Fitness experts repeatedly tout the benefits of strength training. In a short amount of time, lifting weights can help you amp up your metabolism, burn more calories both during periods of activity and rest, and tone body parts perfect for the upcoming bikini season. However, if you’re new to the weight room or prefer to get your fitness on at home (and thus have limited access to barbells and dumbbells), strength training can feel daunting, if not impossible. After all, it’s about pumping iron, right?
While equipment-based weightlifting is one way to go about it, body weight alone is another alternative. From your head to your toes, you’re carrying around everything you need to reap the benefits of strength training.
Whether you’re a lifting newb, have strength-training skills, or fall somewhere in-between, the following body-weight exercises have you covered.
Pushups, even when done on your knees, target a lot of upper body muscles, including your shoulders, pecs, triceps, and abs. Use proper form, with your hands below your shoulders and your elbows tucked in–not winged out. Keep your body straight, avoiding the sinking of your hips or the rising of your butt.
Intermediate: Pike Pushups
While you’ll work similar muscles as used in a pushup, a pike pushup adds more intensity to your shoulders and upper back. To do the pike version, place your hands and feet on the ground so that your body forms an upside down “V.” Spread your feet about hip-width distance and plant your hands slightly in front of your head. Bend your arms with elbows going out this time, and lower your head toward the floor. If this movement is too easy, raise your feet on a box or stairs, with the goal of getting your body in more of 90-degree angle. Raise and lower the same way.
Advanced: Handstand Pushups
Take your pushup to the extreme by completely inverting it. Start by using a wall to kick yourself up into a handstand, resting your feet on the wall for balance. Lower your head to the floor and then push back up to the starting position. If you’re new to these, give yourself yoga block to aim for, since reaching the floor will likely take more strength building.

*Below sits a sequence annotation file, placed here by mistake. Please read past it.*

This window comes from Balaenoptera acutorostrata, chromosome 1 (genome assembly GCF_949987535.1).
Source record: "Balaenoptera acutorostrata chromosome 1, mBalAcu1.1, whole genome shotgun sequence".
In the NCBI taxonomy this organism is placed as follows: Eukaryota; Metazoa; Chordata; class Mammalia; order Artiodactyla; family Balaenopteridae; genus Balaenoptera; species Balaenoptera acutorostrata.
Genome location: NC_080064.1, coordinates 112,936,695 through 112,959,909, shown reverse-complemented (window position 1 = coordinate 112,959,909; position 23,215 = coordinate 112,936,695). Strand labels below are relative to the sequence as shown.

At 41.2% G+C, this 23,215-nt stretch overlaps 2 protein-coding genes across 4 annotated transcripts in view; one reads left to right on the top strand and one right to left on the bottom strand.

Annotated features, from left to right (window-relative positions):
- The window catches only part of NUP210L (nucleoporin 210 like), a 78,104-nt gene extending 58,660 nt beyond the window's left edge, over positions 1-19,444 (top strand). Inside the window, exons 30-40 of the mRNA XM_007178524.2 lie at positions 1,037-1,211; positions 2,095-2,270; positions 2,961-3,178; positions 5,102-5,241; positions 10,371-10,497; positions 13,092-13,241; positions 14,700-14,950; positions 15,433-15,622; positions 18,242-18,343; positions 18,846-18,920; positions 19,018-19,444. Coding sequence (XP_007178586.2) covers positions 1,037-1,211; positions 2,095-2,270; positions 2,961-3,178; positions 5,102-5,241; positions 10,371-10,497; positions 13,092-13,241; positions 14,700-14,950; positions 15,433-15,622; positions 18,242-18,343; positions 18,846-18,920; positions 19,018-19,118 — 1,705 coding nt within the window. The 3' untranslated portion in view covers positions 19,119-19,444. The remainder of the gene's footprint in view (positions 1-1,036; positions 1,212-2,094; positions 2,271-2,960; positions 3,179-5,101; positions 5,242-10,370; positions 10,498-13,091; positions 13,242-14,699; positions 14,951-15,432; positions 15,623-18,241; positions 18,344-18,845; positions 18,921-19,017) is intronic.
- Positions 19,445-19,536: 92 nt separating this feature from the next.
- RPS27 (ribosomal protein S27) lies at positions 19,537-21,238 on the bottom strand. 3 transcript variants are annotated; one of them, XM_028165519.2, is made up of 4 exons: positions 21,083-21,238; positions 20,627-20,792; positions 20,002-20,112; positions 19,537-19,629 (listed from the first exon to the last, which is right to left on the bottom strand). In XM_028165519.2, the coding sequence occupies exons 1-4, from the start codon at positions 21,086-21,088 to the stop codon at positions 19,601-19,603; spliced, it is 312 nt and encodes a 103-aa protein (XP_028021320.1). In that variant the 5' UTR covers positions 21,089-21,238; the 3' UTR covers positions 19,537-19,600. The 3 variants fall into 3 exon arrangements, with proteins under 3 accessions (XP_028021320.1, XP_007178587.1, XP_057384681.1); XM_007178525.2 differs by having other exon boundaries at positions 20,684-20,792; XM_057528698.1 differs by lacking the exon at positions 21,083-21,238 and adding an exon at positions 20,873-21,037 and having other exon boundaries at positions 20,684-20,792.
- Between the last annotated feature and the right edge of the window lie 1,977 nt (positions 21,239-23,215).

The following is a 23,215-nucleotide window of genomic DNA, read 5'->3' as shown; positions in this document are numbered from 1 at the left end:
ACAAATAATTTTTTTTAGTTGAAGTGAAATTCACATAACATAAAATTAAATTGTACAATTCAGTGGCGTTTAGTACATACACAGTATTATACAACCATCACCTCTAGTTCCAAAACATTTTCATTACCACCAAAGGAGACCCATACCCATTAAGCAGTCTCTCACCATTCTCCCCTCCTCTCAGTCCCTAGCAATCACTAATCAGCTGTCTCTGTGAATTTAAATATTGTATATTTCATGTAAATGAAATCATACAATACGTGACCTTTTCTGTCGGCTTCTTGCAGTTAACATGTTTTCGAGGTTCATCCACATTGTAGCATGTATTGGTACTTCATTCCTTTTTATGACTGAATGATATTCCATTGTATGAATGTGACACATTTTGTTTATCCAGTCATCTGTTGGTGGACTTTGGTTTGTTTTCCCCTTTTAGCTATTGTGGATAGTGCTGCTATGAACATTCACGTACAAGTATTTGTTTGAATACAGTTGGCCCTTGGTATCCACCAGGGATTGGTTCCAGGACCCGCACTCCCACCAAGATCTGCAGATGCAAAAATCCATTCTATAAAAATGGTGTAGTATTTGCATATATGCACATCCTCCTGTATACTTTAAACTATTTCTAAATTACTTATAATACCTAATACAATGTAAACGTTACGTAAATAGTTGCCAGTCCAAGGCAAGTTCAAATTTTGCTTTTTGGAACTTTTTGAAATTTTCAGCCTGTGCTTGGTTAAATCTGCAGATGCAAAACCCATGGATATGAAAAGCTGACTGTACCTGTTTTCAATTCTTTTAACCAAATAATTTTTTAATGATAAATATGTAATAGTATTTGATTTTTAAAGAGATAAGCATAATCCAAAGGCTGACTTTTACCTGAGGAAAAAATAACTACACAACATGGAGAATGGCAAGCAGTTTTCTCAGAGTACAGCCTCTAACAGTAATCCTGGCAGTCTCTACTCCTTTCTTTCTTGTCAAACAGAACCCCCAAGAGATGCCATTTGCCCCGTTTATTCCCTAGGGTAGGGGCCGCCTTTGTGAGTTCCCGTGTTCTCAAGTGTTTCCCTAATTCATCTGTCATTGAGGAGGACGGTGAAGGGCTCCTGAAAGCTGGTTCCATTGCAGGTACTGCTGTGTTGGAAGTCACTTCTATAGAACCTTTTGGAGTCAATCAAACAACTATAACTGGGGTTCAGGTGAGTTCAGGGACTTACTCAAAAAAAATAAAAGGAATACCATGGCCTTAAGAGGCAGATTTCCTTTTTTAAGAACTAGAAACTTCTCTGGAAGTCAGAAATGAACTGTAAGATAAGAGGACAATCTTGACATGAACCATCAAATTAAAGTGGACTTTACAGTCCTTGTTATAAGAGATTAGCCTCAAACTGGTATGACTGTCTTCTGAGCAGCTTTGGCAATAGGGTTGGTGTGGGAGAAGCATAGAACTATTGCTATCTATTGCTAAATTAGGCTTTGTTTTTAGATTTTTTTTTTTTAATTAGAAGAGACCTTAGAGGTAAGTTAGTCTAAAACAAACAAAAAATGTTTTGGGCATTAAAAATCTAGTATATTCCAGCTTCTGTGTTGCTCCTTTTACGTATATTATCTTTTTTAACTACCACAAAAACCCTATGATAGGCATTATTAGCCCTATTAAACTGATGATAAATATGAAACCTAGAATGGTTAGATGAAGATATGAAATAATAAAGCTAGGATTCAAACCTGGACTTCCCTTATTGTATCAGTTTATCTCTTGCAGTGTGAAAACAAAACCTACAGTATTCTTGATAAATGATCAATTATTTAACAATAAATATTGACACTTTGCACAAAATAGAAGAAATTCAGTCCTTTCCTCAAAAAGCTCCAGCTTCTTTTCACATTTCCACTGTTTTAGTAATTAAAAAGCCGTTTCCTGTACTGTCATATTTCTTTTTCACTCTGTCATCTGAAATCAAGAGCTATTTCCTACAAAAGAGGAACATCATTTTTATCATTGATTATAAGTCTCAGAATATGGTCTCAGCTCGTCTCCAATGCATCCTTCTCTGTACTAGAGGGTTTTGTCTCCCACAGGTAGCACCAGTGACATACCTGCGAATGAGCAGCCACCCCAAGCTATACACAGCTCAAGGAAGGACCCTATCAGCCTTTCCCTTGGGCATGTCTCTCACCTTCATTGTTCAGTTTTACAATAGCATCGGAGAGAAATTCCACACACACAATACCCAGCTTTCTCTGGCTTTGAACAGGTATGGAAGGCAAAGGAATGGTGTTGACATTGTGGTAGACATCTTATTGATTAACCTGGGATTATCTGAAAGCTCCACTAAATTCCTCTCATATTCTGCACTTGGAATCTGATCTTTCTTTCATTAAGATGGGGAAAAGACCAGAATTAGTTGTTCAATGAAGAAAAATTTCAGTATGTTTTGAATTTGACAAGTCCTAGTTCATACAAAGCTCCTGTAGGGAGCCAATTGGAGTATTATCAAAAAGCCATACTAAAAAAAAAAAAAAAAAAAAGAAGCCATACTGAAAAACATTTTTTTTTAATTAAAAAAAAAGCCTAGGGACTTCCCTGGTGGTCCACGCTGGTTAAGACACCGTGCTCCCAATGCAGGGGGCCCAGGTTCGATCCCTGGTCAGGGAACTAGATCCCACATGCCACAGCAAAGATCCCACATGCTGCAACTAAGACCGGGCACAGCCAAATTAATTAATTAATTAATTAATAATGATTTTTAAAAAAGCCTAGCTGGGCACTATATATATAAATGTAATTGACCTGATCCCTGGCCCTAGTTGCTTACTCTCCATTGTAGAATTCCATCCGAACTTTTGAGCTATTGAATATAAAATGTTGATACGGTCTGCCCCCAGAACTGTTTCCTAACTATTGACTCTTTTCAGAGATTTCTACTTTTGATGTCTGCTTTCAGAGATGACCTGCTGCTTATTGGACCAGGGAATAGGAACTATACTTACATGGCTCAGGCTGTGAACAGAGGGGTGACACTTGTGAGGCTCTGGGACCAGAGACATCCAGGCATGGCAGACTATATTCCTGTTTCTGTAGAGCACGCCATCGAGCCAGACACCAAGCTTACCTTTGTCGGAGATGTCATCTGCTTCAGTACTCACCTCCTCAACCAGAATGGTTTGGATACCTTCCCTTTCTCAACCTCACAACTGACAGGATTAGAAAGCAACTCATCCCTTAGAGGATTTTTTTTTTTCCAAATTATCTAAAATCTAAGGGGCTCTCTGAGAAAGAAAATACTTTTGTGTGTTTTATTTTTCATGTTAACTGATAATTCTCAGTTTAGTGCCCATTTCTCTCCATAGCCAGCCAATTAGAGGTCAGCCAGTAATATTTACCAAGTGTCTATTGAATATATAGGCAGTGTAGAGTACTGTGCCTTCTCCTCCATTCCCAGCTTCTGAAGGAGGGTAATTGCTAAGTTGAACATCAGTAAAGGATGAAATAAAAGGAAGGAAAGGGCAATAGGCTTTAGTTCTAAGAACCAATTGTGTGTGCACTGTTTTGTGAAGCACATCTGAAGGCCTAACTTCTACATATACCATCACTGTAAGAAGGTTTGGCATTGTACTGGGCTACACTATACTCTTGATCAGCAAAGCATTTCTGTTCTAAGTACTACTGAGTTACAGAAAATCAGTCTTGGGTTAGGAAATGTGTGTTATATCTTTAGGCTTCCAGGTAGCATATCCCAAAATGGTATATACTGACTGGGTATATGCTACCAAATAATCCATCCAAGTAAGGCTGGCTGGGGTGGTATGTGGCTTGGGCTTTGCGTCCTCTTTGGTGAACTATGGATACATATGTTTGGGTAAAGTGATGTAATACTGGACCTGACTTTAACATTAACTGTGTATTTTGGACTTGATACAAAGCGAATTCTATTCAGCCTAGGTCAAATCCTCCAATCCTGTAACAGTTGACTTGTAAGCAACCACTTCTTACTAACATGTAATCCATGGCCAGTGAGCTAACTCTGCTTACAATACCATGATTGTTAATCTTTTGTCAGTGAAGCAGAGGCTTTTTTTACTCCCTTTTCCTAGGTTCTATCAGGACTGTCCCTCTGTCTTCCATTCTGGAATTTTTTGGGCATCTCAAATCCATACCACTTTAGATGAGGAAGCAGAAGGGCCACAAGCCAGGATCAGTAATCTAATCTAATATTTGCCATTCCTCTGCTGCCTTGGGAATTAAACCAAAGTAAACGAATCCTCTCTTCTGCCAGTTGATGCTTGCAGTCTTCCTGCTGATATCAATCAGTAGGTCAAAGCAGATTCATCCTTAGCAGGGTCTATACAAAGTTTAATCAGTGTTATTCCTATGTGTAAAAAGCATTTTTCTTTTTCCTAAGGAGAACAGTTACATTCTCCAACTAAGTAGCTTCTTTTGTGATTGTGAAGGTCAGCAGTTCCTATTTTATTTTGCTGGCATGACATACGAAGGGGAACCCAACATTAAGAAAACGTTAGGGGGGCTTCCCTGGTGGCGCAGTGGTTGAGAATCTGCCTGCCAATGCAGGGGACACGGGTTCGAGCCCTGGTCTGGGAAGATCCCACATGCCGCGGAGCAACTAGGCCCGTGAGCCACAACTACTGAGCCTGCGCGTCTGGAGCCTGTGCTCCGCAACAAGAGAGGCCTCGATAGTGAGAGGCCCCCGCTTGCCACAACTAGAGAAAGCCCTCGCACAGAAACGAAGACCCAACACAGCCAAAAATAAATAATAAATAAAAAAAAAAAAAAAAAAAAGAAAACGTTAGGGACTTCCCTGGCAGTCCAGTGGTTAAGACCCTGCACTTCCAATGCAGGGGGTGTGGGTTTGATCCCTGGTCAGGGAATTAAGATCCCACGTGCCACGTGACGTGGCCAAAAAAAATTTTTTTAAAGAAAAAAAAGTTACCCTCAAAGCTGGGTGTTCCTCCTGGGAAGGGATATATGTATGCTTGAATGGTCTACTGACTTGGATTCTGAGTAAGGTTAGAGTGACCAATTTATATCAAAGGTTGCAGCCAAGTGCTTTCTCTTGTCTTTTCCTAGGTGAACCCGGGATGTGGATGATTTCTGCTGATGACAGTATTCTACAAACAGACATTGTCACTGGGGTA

Beginner: Sit Ups
Sit ups strengthen your core, including your abdominals, obliques, and lower back. There are lots of variations, but the most common is to lay on the floor with your knees bent and your feet flat. With a tight core, lift your upper body off the floor, making sure not to yank on your neck or come up with a C-curved spine.
Intermediate: Tuck Floor Sit
In addition to your core, your triceps and forearms get to join in the fun with the tuck-floor sit exercise. Sit on the floor with your feet on the floor and your knees bent. Place your hands flat on the ground next to your hips and press into the floor, lifting your tucked body off the floor.
Like the name implies, sit on the floor with your legs out straight, making an “L” shape. Just as you did with the tuck floor sit, press your body up and off the floor, but this time maintaining the “L” form. If you’re pressing and going nowhere, another options is to keep one leg on the floor at a time.
Beginner: Air Squats
As a functional movement–one that mimics everyday life–squats are a great full body exercise with emphasis on the core and lower body. Air squats are done sans barbell, unlike back squats, front squats, and overhead squats; however, they can have similar results to their weighted counterparts. To do an air squat, start with your feet about shoulder width apart and slightly toed out. Keeping an arch in your lower back and your chest up, sit down and back as if sitting into a chair. Engage your core, back, butt, and legs to raise back to the start position.
Intermediate: Elevated Back Foot Split Squats
This squat position focuses on strengthening one leg at time, which ups the intensity of the squat. Place the top of one foot behind you on a raised surface (about knee height at highest). With your front foot slightly out in front of your body, lower your body to the floor as if someone were pushing you straight down from your head. Make sure your knee doesn’t bend over your toes. If it does, bring your front leg out further.
With pistols, you’re still keeping the squatting business on one leg, but your leg is extended in front of you, similar to the L-sit exercise. Finding your balance with one leg and both arms extended straight, lower into a squat position and then return to the standing position. If this is difficult, place a hand on a wall for balance, and don’t sink as low in your squat.
Think you’re ready to put your body to the test? Give it a try! By adding in these body-weight exercise to your workout, you’ll be buff in no time!
What is your favorite body weight-based exercises? Share with us in the comments.